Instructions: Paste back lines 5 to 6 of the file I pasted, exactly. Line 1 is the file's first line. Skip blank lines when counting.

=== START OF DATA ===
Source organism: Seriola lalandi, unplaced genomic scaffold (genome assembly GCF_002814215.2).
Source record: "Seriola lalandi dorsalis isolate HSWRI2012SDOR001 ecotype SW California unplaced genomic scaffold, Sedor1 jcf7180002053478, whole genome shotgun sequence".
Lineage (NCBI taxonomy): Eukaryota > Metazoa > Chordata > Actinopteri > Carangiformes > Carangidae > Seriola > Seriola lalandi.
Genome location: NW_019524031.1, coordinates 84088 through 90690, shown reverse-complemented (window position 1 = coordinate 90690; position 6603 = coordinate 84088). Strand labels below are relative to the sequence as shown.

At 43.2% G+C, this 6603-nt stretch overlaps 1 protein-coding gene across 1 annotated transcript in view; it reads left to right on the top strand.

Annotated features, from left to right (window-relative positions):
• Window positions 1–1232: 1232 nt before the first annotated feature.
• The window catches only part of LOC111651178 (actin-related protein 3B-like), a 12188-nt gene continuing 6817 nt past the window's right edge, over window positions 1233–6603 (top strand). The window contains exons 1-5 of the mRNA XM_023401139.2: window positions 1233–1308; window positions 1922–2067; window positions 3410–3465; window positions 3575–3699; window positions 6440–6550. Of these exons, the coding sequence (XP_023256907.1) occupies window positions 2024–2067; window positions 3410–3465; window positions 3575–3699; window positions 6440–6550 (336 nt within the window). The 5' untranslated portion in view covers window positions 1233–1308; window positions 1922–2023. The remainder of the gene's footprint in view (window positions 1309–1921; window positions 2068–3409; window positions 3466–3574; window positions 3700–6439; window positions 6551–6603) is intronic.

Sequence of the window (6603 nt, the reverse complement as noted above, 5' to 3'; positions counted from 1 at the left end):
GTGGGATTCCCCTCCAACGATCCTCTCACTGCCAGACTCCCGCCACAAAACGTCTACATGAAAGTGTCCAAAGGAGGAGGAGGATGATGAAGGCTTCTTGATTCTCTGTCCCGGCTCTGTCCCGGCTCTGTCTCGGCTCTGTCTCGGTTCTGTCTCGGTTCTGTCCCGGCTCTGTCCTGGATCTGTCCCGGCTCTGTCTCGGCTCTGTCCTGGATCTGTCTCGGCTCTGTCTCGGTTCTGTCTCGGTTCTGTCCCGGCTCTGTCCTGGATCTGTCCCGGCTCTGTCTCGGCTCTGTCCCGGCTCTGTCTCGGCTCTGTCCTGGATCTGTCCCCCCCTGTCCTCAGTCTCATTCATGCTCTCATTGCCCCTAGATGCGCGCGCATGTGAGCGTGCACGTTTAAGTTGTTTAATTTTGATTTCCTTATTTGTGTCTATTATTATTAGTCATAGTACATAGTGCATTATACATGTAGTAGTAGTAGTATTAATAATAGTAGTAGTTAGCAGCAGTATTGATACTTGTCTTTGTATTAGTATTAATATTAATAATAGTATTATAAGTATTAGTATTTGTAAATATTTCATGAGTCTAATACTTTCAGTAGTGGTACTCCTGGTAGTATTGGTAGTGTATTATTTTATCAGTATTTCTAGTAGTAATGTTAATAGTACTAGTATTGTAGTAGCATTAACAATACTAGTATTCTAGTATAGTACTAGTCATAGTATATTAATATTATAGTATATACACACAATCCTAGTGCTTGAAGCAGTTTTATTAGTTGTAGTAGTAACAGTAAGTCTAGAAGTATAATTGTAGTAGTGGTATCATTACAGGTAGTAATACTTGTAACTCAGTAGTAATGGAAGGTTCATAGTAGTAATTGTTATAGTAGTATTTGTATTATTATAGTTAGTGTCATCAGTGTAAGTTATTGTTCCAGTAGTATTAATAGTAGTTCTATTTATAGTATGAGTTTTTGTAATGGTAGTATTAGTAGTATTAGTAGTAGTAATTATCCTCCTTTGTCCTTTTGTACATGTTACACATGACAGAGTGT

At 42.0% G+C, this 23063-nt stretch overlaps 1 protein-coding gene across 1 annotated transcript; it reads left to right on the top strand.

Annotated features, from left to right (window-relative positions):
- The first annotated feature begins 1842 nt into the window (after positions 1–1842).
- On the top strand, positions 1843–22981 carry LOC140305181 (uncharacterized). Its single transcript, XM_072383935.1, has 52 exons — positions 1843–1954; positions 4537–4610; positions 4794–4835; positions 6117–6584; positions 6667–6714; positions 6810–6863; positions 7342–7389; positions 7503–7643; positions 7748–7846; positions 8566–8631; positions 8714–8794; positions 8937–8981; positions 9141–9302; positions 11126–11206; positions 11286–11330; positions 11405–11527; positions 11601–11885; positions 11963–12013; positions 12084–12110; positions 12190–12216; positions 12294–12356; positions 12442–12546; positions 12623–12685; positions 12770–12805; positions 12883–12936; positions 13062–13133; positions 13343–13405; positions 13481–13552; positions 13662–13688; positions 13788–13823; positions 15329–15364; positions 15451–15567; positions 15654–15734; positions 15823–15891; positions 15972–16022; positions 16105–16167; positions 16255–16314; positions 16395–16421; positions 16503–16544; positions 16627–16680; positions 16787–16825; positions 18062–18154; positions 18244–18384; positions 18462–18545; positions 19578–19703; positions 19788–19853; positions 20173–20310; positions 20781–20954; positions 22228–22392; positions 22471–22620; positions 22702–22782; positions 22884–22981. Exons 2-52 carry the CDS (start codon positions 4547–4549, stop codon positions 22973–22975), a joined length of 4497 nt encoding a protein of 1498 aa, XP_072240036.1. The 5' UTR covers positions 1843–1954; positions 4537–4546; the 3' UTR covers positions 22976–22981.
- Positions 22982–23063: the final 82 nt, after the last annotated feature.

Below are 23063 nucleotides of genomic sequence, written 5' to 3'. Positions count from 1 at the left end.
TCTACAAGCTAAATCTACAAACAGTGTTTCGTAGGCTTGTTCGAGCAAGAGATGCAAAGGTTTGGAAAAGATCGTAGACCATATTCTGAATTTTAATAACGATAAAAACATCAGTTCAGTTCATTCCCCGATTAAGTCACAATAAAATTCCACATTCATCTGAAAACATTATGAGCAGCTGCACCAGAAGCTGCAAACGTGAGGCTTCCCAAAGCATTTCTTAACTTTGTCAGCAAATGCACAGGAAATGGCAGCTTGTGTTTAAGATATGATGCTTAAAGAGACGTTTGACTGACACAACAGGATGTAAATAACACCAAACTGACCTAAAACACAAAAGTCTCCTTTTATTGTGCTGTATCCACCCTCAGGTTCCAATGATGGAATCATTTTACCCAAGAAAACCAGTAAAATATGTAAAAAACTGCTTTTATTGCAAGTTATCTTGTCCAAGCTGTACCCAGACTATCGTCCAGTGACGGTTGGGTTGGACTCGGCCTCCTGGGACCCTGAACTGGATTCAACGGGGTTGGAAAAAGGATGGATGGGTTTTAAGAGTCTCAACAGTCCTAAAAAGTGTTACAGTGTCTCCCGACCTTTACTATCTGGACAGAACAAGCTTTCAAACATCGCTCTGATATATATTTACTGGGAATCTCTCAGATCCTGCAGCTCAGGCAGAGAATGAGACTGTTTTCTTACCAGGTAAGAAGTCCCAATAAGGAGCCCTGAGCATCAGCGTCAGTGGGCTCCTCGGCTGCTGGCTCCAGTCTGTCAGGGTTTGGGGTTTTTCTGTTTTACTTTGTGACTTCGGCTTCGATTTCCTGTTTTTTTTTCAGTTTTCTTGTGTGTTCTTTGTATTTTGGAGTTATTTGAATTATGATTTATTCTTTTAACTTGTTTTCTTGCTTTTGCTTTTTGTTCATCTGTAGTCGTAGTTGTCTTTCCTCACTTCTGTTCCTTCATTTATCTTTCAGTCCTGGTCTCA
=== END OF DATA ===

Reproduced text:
At 43.2% G+C, this 6603-nt stretch overlaps 1 protein-coding gene across 1 annotated transcript in view; it reads left to right on the top strand.

Annotated features, from left to right (window-relative positions):